You can use I2C to stream data to the Arduino. I am doing this for another project and can share my experiences. I2C is really good for sensor/chip access.
I would really suggest setting up a serial line between the two for streaming data. This would overcome the 32 byte buffer for I2C. This is your maximum message size for each transmission.
Now to your question. My answer would be yes. I2C transmission the master will always need to use Wire.begin() (for setup), Wire.beginTransmission() and Wire.endTransmission(). After reading the docs, the write does not necessarily transmit right away… it is more queued until endTransmission() is run. The example comments are a little misleading.
On the Arduino(slave) end, you might be using the onReceive() handler to capture these messages. Because this is event driven, if the Master runs too fast and sends another Wire.beginTransmission() before the last read is complete, this can lead to communications bind up as the prior event onReceive() did not complete its work and possibly corrupting the current transmission in progress.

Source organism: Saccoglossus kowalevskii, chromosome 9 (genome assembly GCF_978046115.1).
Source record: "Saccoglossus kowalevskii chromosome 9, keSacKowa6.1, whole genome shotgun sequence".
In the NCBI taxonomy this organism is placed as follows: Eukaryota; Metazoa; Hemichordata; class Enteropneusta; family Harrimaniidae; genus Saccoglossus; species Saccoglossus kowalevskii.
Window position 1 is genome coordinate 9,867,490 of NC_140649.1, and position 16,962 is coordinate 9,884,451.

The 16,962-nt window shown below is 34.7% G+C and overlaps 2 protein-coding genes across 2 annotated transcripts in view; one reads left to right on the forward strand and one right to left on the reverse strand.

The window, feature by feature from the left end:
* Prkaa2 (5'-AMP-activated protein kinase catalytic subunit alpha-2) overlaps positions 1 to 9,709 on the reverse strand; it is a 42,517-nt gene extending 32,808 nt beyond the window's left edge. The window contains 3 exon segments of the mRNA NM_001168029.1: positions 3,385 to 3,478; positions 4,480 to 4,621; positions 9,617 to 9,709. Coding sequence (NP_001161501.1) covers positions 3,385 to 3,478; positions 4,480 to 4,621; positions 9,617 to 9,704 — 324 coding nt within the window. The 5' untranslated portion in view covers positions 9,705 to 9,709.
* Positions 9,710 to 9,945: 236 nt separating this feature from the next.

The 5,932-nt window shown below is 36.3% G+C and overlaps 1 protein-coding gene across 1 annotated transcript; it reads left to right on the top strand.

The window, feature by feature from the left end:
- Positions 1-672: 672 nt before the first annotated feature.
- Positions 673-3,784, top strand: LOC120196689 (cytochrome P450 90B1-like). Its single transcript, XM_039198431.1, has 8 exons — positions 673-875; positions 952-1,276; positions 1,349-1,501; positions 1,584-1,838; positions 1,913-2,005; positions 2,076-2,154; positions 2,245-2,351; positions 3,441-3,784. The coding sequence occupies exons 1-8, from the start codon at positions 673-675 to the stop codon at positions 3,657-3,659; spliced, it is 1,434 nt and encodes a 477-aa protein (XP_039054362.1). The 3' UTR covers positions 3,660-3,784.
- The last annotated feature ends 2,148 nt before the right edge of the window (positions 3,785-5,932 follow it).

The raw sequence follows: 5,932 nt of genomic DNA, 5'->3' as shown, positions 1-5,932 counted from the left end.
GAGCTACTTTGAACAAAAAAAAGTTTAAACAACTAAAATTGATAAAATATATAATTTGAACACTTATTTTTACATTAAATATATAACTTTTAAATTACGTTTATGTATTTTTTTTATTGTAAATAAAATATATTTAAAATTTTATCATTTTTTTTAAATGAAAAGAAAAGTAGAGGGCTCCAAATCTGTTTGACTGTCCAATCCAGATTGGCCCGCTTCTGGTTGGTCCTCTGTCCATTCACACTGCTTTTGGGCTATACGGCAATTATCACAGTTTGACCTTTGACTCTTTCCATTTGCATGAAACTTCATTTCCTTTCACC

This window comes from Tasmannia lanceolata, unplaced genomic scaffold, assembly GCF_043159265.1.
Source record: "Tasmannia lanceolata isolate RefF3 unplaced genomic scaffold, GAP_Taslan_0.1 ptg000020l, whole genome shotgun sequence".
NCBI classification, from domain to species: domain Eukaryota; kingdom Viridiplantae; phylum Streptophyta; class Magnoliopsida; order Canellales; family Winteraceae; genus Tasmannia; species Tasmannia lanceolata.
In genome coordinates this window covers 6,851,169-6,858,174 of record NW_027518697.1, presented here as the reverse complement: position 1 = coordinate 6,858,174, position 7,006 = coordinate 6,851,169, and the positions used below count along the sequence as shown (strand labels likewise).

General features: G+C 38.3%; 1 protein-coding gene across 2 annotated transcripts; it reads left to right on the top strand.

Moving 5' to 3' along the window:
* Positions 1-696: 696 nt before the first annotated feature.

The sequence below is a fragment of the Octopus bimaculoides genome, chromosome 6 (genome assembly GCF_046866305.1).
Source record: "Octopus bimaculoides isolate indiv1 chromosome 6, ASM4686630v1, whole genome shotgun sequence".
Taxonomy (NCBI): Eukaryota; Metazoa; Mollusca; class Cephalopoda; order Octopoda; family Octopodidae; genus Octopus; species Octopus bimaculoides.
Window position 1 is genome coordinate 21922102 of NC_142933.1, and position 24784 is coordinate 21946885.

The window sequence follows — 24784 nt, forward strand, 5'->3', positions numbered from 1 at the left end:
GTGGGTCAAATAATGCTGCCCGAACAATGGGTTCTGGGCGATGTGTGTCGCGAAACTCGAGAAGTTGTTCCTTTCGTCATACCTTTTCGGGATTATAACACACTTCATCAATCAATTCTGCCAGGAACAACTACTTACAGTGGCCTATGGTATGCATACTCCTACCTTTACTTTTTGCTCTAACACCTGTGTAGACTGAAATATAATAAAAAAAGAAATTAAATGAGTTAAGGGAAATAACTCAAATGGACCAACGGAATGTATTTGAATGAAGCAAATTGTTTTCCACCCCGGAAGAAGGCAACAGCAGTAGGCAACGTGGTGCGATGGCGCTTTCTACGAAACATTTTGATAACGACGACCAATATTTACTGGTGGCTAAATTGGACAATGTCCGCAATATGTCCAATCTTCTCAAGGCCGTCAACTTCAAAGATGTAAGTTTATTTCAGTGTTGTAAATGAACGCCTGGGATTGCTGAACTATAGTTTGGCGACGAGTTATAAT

Every time the Master runs Wire.beginTransmission(), the onReceive() handler will fire. It does not matter if you use Wire.endTransmission(true) to hold the line open. This means you need a sufficient delay() after endTransmission() for the slave to read everything sent.
There is no real way for the Master to detect when the Slave has received all its data. If you really wanted to, you can setup an additional digital line between the master and slave so the slave can signal the master when it is done reading.
IE: a digital pin on the Electron would be set for INPUT. The master would initiate Wire.begin() causing the slave to fire an onReceive(). Within onReceive(), the slave would change the state on the digital line. It would continue to read and at the end change the digital line state back. In the meantime, the master would hold until the digital line returns to the original digital state and send the next transmission.